Financial Disclosure in Divorce: What is this?

When sorting out the finances of the marriage on divorce, before a solicitor is able to proceed with negotiations and offer advice on an appropriate financial settlement, “full, frank and clear” financial disclosure is required.

What is full and frank financial disclosure?

This is were both parties exchange full details of their financial positions. Sufficient disclosure must be provided to allow the parties to make an informed decision on how to separate their finances.

By providing full and frank financial disclosure this protects both parties. This is because:

  • It ensures the ‘weaker’ financial party enters into any agreement knowing the approximate value of any claims he or she has and understands the effect that any settlement will have.
  • It ensures the ‘stronger’ financial party is protected after a financial settlement has been agreed, as they have provided complete financial disclosure. If financial disclosure has not been provided, the agreement could be subsequently set aside

Advantages of “full, frank and clear” financial disclosure

  • Transparency – both parties are aware of the value of each other’s assets.
  • Clarity – both parties can quantify what they consider to be matrimonial and non-matrimonial property.
  • Legal advice – if solicitors are provided with full disclosure, they are able to fully advise their client on a fair financial settlement between the parties.
  • Limits potential future claims – protects the stronger party from allegations of non-disclosure.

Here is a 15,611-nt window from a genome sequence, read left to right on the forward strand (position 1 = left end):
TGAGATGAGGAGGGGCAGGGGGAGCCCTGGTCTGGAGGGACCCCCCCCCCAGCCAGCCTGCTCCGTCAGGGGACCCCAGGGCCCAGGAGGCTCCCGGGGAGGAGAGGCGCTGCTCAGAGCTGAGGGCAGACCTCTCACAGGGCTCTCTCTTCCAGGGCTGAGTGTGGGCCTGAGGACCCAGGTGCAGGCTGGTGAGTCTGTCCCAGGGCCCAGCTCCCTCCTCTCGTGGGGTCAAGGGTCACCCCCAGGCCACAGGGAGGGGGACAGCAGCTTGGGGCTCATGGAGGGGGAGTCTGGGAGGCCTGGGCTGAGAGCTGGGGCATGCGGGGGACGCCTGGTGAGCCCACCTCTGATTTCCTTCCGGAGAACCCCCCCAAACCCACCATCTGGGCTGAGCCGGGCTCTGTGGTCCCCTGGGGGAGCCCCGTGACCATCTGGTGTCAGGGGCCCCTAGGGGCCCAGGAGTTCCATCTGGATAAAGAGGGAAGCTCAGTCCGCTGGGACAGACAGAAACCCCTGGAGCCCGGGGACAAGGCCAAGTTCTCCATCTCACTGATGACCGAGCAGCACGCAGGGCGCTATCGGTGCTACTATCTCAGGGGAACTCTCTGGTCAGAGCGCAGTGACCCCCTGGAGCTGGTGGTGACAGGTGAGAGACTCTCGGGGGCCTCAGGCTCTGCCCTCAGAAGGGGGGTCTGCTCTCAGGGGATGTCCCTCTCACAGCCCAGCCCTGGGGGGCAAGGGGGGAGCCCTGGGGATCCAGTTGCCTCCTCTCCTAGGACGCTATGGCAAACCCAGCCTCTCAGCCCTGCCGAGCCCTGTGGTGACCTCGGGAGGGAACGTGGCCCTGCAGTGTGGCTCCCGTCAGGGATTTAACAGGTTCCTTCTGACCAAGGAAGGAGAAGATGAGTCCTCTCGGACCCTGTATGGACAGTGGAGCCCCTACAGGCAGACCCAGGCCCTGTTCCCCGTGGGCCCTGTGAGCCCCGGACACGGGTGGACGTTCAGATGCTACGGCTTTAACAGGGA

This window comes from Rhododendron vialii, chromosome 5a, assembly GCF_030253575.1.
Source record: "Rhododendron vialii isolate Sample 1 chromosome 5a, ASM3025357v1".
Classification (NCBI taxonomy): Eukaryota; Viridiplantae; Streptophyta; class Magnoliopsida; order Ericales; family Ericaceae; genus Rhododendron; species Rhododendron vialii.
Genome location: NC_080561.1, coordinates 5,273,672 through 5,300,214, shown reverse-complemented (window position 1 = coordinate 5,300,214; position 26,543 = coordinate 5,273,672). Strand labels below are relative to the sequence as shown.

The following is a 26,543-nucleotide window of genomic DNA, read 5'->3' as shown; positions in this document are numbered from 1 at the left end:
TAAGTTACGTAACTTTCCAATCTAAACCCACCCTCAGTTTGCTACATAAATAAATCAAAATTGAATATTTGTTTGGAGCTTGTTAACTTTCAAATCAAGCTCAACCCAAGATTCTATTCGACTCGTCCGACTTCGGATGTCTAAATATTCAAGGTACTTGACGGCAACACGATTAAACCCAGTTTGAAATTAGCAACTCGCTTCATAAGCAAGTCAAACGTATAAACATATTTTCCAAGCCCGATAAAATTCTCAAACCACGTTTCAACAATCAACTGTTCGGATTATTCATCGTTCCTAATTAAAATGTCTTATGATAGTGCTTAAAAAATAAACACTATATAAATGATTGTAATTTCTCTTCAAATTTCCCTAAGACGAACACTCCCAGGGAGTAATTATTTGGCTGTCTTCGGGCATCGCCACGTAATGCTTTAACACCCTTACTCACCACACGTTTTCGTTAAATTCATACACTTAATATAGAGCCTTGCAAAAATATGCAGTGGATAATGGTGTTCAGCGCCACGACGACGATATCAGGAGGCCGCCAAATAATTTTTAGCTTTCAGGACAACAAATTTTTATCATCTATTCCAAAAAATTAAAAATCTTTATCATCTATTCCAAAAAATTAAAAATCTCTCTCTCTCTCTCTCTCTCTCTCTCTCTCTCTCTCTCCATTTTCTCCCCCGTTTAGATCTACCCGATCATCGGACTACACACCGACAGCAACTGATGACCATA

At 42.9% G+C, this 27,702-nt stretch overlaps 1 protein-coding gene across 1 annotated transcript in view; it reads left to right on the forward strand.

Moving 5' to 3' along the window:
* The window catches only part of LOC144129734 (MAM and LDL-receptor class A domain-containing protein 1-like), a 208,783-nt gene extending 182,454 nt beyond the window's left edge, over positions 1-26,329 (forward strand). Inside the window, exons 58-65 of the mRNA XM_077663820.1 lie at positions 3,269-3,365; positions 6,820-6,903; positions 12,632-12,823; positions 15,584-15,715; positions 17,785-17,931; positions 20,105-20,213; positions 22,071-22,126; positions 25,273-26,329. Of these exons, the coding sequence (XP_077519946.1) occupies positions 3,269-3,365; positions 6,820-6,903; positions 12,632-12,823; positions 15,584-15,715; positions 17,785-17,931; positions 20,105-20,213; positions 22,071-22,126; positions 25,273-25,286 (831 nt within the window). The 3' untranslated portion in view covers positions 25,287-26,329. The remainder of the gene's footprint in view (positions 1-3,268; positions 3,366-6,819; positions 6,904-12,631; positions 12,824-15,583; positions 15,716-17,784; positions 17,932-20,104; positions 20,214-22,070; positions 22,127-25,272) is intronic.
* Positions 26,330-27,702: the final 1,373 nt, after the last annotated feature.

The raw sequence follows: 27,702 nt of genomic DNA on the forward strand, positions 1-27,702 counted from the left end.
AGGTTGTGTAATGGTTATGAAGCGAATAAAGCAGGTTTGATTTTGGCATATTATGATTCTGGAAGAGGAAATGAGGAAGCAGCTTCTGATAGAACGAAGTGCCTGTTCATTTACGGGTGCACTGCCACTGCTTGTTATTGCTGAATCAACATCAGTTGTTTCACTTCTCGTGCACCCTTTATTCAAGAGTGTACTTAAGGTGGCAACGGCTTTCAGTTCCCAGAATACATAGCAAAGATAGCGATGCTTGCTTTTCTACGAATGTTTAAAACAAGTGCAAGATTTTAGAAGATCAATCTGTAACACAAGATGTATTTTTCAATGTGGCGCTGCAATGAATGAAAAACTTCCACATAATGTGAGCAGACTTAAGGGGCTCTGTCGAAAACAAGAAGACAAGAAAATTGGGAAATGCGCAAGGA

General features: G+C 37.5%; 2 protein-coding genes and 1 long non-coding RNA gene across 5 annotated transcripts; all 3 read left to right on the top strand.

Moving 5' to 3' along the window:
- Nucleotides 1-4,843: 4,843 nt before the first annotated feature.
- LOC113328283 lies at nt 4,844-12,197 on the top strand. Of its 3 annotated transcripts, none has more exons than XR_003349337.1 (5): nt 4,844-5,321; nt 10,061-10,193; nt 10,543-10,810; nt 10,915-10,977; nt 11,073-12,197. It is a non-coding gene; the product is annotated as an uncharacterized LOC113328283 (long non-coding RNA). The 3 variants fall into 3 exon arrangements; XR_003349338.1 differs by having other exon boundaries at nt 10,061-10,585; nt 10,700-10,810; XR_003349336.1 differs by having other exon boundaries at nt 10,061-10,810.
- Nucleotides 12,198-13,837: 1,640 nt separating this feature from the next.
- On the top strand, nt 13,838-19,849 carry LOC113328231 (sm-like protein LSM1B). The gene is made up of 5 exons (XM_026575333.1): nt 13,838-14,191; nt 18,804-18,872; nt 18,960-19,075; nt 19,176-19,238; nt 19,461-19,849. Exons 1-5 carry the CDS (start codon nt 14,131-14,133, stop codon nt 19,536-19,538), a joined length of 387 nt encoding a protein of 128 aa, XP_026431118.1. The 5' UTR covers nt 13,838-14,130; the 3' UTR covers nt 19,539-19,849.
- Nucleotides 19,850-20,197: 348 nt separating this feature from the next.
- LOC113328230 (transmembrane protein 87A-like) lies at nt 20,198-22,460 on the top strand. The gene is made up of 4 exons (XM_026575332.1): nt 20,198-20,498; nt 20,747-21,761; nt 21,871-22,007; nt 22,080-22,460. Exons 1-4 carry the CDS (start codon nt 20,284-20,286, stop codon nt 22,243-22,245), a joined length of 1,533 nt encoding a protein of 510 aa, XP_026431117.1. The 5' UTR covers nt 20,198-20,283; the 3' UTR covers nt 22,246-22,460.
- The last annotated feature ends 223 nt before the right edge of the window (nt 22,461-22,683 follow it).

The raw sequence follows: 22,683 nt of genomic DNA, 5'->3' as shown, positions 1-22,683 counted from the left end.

Disadvantages of “full, frank and clear” financial disclosure

  • Unnecessary – parties may already be aware of the others full assets and therefore, believe exchanging financial disclosure is a waste of time.
  • Inaccuracy – some assets are difficult to value and parties may not wish to pay for independent expert valuations
  • Change in value over time – the value of some assets such as shares, can vary over time and therefore financial disclosure is only a snap shot at any particular time.

The most common way exchange of financial disclosure is undertaken is by way of each party completing Financial Statements (Form E).

At Consilia Legal, the financial disclosure that we most commonly ask our clients to provide includes the following (where applicable):

  • Last 12 months bank statements for all accounts held in either joint or sole names.
  • Last 12 months statements for all investments, such as:
    • Share portfolios, ISAs, bonds, stocks etc.
  • Matrimonial home valuation (we recommend 3 independent valuations).
  • Details of any other property owned including valuations as above.
  • Recent mortgage statement for all properties.
  • Details of any life policies.
  • Details of any Loans and other liabilities, such as:
    • Credit cards, store cards etc.
  • Business interests: including a copy of the business accounts for the last two financial years for each business.
  • Business valuation: any documentation that is available to confirm the estimate of the current value of the business for an example a letter from an accountant.
  • Details of any Personal possessions, such as:
    • Cars, jewellery, furniture, art etc.
  • Pensions: a recent statement showing the cash equivalent transfer value (CETV).
  • Details of any tax liabilities.
  • Details of any trust interests including a copy of any related deed(s).
  • Evidence of Income, including:
  • income from salary: P60 for the last financial year and last 3 months wage slips;
  • bonuses (mandatory or discretionary);
  • self-employed income: a copy of your last tax assessment or a letter from your accountant confirming your tax liability;
  • partnership income;
  • income from company directorship; and
  • rental income.

For more information speak to one of our experienced family solicitors on 0113 322 9222 or enquires@consilialegal.co.uk or complete our contact us form.

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